Autopsy set for body found in ticketed car near Philadelphia
PHILADELPHIA — An autopsy was scheduled Friday on the body of a missing young mother found inside a car that was parked near Philadelphia's main train station and had a number of parking tickets on the window.
The body of Nadia Malik, 22, of suburban Marple Township, in Delaware County, was found Thursday in one of the front seats of the car parked near 30th Street Station. She had been the subject of a multistate search since she was last seen on Feb. 9.
Malik's body showed no visible signs of trauma and was fully clothed, police said.
Police said the car was first ticketed on Feb. 10 a few blocks from the train station, and the car was towed to a spot behind the station on Valentine's Day because it was blocking snow removal. It was ticketed there a number of other times.
Police Lt. John Walker said it would have been difficult for officers issuing the parking tickets to see inside the car.
“If you look at the car, it's tinted heavily on the back and side windows, and the windshield would have been covered with snow,” he said.
In addition, the passenger seat containing the body was completely reclined and the woman's head was covered with a black duffel bag, police said.
Someone outside the car “couldn't tell there was a body under the bag until you opened the car and grabbed the bag,” Walker said.
Investigators say they want to question Malik's boyfriend, with whom she has two young children. He was arrested in Solon, Ohio, on a probation violation and is awaiting extradition but hasn't been charged in the case.
Show commenting policy
TribLive commenting policy
You are solely responsible for your comments and by using TribLive.com you agree to our Terms of Service.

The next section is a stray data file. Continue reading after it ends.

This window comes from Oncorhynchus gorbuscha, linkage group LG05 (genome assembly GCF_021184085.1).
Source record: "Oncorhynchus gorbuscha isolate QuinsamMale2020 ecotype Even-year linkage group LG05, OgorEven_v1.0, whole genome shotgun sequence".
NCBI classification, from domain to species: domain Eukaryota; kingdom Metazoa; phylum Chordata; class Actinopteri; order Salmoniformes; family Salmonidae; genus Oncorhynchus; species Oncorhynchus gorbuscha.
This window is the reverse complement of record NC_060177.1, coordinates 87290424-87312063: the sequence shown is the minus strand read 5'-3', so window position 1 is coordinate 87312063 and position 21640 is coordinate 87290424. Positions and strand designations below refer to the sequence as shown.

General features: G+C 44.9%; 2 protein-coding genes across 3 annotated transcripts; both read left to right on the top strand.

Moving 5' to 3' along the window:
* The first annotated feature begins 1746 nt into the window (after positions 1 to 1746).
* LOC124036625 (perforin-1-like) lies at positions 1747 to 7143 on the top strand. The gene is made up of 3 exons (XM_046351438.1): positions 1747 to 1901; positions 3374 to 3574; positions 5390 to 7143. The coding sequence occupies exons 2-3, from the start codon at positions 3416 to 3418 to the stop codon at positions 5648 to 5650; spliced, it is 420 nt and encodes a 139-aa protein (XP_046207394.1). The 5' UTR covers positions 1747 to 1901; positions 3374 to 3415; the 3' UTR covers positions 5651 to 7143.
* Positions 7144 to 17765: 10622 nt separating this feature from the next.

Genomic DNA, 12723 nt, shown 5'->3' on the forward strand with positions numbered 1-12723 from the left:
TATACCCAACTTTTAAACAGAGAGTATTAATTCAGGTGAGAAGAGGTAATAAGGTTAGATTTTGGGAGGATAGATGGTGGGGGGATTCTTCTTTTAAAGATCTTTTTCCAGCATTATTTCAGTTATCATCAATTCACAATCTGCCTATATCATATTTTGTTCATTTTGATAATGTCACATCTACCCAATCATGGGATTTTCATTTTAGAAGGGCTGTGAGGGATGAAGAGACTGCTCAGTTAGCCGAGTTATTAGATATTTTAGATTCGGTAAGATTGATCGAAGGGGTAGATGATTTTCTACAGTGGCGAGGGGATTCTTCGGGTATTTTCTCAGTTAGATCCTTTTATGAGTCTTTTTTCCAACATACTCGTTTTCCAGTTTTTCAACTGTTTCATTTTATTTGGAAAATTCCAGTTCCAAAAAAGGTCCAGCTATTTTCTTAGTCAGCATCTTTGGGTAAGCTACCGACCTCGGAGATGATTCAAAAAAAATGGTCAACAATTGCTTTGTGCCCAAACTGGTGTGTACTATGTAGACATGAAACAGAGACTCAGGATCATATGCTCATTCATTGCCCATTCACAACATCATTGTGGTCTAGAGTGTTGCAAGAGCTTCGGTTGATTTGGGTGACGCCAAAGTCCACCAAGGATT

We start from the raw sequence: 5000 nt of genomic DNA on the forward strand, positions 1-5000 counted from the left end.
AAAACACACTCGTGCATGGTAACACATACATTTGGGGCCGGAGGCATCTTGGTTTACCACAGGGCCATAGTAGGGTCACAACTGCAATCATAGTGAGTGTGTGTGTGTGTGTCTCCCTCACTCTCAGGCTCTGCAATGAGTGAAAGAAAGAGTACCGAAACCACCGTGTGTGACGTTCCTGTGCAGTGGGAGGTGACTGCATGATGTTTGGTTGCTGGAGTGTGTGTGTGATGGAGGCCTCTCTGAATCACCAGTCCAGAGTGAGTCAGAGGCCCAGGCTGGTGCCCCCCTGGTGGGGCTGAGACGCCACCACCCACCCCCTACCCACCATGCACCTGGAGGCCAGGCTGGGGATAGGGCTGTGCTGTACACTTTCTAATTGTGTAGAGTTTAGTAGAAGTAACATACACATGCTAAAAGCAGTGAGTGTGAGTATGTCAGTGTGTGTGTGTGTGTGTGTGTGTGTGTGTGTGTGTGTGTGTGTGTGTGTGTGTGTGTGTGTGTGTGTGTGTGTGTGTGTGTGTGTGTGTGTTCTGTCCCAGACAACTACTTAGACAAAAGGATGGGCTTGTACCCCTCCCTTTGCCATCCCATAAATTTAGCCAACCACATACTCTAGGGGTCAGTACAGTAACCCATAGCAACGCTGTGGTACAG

We moderate comments. Our goal is to provide substantive commentary for a general readership. By screening submissions, we provide a space where readers can share intelligent and informed commentary that enhances the quality of our news and information.
While most comments will be posted if they are on-topic and not abusive, moderating decisions are subjective. We will make them as carefully and consistently as we can. Because of the volume of reader comments, we cannot review individual moderation decisions with readers.
We value thoughtful comments representing a range of views that make their point quickly and politely. We make an effort to protect discussions from repeated comments either by the same reader or different readers.
We follow the same standards for taste as the daily newspaper. A few things we won't tolerate: personal attacks, obscenity, vulgarity, profanity (including expletives and letters followed by dashes), commercial promotion, impersonations, incoherence, proselytizing and SHOUTING. Don't include URLs to Web sites.
We do not edit comments. They are either approved or deleted. We reserve the right to edit a comment that is quoted or excerpted in an article. In this case, we may fix spelling and punctuation.
We welcome strong opinions and criticism of our work, but we don't want comments to become bogged down with discussions of our policies and we will moderate accordingly.
We appreciate it when readers and people quoted in articles or blog posts point out errors of fact or emphasis and will investigate all assertions. But these suggestions should be sent via e-mail. To avoid distracting other readers, we won't publish comments that suggest a correction. Instead, corrections will be made in a blog post or in an article.
- LCB’s biggest store opening in Shadyside neighborhood
- Education Department ordered to release 644 pages of emails on abuse at Penn State
- Corbett, Wolf agree on 3 gubernatorial debates
- Pennsylvania governor hopefuls target middle class with tax policy ads